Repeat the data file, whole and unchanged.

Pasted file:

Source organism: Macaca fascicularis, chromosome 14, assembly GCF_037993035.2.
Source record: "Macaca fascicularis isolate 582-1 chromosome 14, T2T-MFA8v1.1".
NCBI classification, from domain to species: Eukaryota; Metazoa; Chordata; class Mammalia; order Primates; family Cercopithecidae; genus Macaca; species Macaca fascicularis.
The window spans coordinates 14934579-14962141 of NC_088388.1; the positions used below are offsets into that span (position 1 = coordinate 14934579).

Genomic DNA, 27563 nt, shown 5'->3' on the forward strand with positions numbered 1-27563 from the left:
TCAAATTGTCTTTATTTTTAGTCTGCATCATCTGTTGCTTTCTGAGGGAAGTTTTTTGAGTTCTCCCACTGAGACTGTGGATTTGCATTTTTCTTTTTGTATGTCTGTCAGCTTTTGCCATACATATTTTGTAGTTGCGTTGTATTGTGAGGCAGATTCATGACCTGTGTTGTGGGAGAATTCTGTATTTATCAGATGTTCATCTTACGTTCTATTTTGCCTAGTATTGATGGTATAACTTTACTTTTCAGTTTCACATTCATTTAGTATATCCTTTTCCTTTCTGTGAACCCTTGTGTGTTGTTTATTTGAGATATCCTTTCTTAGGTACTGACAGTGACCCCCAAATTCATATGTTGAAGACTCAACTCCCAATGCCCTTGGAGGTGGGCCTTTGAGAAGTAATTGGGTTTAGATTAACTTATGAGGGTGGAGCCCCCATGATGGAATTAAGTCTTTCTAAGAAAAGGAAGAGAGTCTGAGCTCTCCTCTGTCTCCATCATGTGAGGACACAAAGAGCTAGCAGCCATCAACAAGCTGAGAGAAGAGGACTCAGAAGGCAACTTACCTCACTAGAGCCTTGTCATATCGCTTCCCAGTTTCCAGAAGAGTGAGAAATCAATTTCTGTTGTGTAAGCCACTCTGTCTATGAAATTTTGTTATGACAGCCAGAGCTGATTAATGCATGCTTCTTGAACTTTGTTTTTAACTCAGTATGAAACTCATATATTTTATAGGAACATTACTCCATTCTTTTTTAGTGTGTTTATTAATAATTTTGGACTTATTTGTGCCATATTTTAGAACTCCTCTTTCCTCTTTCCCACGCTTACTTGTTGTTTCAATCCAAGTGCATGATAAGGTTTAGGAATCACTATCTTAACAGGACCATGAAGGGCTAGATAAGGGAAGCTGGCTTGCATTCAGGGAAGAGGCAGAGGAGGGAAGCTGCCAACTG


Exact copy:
Source organism: Macaca fascicularis, chromosome 14, assembly GCF_037993035.2.
Source record: "Macaca fascicularis isolate 582-1 chromosome 14, T2T-MFA8v1.1".
NCBI classification, from domain to species: Eukaryota; Metazoa; Chordata; class Mammalia; order Primates; family Cercopithecidae; genus Macaca; species Macaca fascicularis.
The window spans coordinates 14934579-14962141 of NC_088388.1; the positions used below are offsets into that span (position 1 = coordinate 14934579).

Genomic DNA, 27563 nt, shown 5'->3' on the forward strand with positions numbered 1-27563 from the left:
TCAAATTGTCTTTATTTTTAGTCTGCATCATCTGTTGCTTTCTGAGGGAAGTTTTTTGAGTTCTCCCACTGAGACTGTGGATTTGCATTTTTCTTTTTGTATGTCTGTCAGCTTTTGCCATACATATTTTGTAGTTGCGTTGTATTGTGAGGCAGATTCATGACCTGTGTTGTGGGAGAATTCTGTATTTATCAGATGTTCATCTTACGTTCTATTTTGCCTAGTATTGATGGTATAACTTTACTTTTCAGTTTCACATTCATTTAGTATATCCTTTTCCTTTCTGTGAACCCTTGTGTGTTGTTTATTTGAGATATCCTTTCTTAGGTACTGACAGTGACCCCCAAATTCATATGTTGAAGACTCAACTCCCAATGCCCTTGGAGGTGGGCCTTTGAGAAGTAATTGGGTTTAGATTAACTTATGAGGGTGGAGCCCCCATGATGGAATTAAGTCTTTCTAAGAAAAGGAAGAGAGTCTGAGCTCTCCTCTGTCTCCATCATGTGAGGACACAAAGAGCTAGCAGCCATCAACAAGCTGAGAGAAGAGGACTCAGAAGGCAACTTACCTCACTAGAGCCTTGTCATATCGCTTCCCAGTTTCCAGAAGAGTGAGAAATCAATTTCTGTTGTGTAAGCCACTCTGTCTATGAAATTTTGTTATGACAGCCAGAGCTGATTAATGCATGCTTCTTGAACTTTGTTTTTAACTCAGTATGAAACTCATATATTTTATAGGAACATTACTCCATTCTTTTTTAGTGTGTTTATTAATAATTTTGGACTTATTTGTGCCATATTTTAGAACTCCTCTTTCCTCTTTCCCACGCTTACTTGTTGTTTCAATCCAAGTGCATGATAAGGTTTAGGAATCACTATCTTAACAGGACCATGAAGGGCTAGATAAGGGAAGCTGGCTTGCATTCAGGGAAGAGGCAGAGGAGGGAAGCTGCCAACTG